When the impeccable Isabel Bayón first worked with flamenco maverick Israel Galván on his 2013 show Lo Real, she dared herself to be “bad” – dancing out of rhythm, breaking the rules. She evidently got a taste for it. Bayón commissioned him to create a new work for her and the result is an offbeat, impishly naughty 90 minutes that is quite unlike anything else at London’s annual Flamenco festival.
The show sets out its stall with a white tinsel Christmas tree, a keyboard player in a white bathrobe, a singer in a white suit and a guitarist – Bayón’s husband, Jesús Torres – kitted out as, well, Jesus Christ. Into this kitsch world, Bayón arrives in a flaming red dress, brandishing a broomstick, her grotesquely platformed feet beating out a pagan pulse.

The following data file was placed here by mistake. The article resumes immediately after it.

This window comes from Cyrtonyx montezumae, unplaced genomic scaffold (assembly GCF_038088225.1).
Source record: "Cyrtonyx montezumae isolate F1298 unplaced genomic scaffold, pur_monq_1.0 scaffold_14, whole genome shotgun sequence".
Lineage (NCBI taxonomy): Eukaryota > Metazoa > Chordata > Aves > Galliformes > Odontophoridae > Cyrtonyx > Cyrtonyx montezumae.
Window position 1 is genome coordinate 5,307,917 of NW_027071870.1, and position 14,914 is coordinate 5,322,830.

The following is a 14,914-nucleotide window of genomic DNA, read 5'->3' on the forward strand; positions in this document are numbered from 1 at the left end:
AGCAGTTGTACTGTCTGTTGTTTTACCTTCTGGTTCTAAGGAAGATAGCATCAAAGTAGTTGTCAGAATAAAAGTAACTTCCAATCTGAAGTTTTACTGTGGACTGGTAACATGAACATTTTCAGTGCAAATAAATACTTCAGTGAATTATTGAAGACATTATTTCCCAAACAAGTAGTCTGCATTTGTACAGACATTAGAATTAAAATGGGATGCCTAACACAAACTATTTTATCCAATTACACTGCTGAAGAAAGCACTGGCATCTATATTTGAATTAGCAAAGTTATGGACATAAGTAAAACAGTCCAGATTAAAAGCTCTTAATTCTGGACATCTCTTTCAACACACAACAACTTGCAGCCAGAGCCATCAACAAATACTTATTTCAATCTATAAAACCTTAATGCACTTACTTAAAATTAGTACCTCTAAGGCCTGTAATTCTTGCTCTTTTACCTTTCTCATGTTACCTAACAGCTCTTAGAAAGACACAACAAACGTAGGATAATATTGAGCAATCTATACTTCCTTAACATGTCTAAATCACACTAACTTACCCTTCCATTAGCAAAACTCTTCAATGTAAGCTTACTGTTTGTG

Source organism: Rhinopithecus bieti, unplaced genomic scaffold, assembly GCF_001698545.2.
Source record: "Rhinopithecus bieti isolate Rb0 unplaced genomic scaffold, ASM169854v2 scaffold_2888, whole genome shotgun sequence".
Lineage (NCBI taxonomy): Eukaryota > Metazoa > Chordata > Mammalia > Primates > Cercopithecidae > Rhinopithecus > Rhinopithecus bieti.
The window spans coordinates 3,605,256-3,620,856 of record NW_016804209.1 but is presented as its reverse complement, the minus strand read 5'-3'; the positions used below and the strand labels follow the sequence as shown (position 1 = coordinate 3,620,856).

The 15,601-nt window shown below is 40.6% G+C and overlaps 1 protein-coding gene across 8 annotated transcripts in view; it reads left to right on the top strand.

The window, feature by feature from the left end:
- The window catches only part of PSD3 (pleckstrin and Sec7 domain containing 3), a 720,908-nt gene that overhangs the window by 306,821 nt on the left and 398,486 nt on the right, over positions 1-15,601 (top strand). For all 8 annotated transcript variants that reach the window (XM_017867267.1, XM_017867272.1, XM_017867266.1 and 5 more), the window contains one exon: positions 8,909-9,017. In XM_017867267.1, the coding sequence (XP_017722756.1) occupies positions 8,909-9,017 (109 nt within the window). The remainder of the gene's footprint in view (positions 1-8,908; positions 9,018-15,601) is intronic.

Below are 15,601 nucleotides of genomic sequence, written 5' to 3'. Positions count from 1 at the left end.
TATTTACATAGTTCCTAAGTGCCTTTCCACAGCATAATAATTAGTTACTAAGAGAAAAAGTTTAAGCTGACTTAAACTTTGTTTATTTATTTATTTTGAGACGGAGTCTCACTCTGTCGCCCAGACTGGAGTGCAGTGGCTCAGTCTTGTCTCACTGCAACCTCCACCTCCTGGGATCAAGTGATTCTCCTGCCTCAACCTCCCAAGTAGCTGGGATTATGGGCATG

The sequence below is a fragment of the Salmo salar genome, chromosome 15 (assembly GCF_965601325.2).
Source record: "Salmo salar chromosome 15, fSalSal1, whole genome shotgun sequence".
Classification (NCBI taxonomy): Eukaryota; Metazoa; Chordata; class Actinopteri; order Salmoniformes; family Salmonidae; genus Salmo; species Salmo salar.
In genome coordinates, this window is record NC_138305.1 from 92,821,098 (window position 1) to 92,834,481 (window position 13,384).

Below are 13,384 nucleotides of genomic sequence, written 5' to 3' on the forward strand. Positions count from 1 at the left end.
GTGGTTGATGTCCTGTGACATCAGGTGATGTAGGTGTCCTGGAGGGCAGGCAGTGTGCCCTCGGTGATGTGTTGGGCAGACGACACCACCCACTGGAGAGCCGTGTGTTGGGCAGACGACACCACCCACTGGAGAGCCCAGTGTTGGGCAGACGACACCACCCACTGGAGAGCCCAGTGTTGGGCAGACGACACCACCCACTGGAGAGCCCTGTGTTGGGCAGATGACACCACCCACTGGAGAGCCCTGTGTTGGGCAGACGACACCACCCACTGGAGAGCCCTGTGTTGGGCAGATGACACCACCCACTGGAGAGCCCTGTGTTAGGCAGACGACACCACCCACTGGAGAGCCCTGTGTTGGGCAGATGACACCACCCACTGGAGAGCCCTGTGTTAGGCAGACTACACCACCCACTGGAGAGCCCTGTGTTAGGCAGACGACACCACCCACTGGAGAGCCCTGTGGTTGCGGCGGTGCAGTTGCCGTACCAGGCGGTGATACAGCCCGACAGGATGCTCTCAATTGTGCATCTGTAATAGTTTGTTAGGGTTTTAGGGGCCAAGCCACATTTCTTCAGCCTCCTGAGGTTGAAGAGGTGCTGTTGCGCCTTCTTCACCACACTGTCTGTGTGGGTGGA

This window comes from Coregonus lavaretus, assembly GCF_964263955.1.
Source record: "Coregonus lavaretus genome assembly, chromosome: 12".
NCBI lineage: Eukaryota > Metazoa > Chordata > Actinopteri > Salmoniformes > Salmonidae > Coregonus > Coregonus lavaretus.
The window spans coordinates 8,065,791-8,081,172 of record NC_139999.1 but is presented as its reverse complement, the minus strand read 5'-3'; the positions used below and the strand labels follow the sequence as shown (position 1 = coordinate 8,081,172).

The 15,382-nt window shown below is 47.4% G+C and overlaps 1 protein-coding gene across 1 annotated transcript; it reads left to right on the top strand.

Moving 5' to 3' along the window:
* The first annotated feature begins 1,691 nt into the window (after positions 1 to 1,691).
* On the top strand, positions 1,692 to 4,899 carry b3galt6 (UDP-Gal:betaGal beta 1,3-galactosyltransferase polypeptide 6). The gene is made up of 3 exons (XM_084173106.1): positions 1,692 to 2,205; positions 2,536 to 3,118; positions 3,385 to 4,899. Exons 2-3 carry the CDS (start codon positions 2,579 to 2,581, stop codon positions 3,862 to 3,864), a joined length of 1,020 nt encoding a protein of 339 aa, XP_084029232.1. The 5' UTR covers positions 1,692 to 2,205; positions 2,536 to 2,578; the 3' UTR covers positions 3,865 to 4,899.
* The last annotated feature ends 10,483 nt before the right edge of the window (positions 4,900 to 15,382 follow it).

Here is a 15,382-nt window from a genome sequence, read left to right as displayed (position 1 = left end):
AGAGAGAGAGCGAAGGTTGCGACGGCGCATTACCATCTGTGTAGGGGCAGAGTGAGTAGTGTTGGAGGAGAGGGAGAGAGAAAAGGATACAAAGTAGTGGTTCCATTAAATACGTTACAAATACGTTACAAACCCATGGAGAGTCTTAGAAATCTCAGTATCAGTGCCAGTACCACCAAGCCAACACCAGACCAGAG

She pops off her clogs and loosens her long hair, staggering about in stop-motion like a ghost from a Japanese horror film. She wails a parody of a flamenco song while a tassled shawl appears to be pulled out from her innards. Torres recites a litany of her superstitions; Bayón crosses herself, or shoos off bad spirits even as she’s wilfully stomping on glass. The music veers from eerie lullabies to full church-organ portentousness, while odd-couple backing dancers Alicia Márquez (towering, in blue) and Nieves Casablanca (tiny, in pink) bring a surreal, doll-like presence.
For all its transgressions, Dju-Dju works ultimately because it draws on qualities close to flamenco’s heart: wayward rhythms, unresolved dissonances, irrational passions, the summoning of hidden forces. Bayón may not have the madcap, elemental energy of Rocío Molina, for example, but she’s looked into the shadows and is discovering her own juju.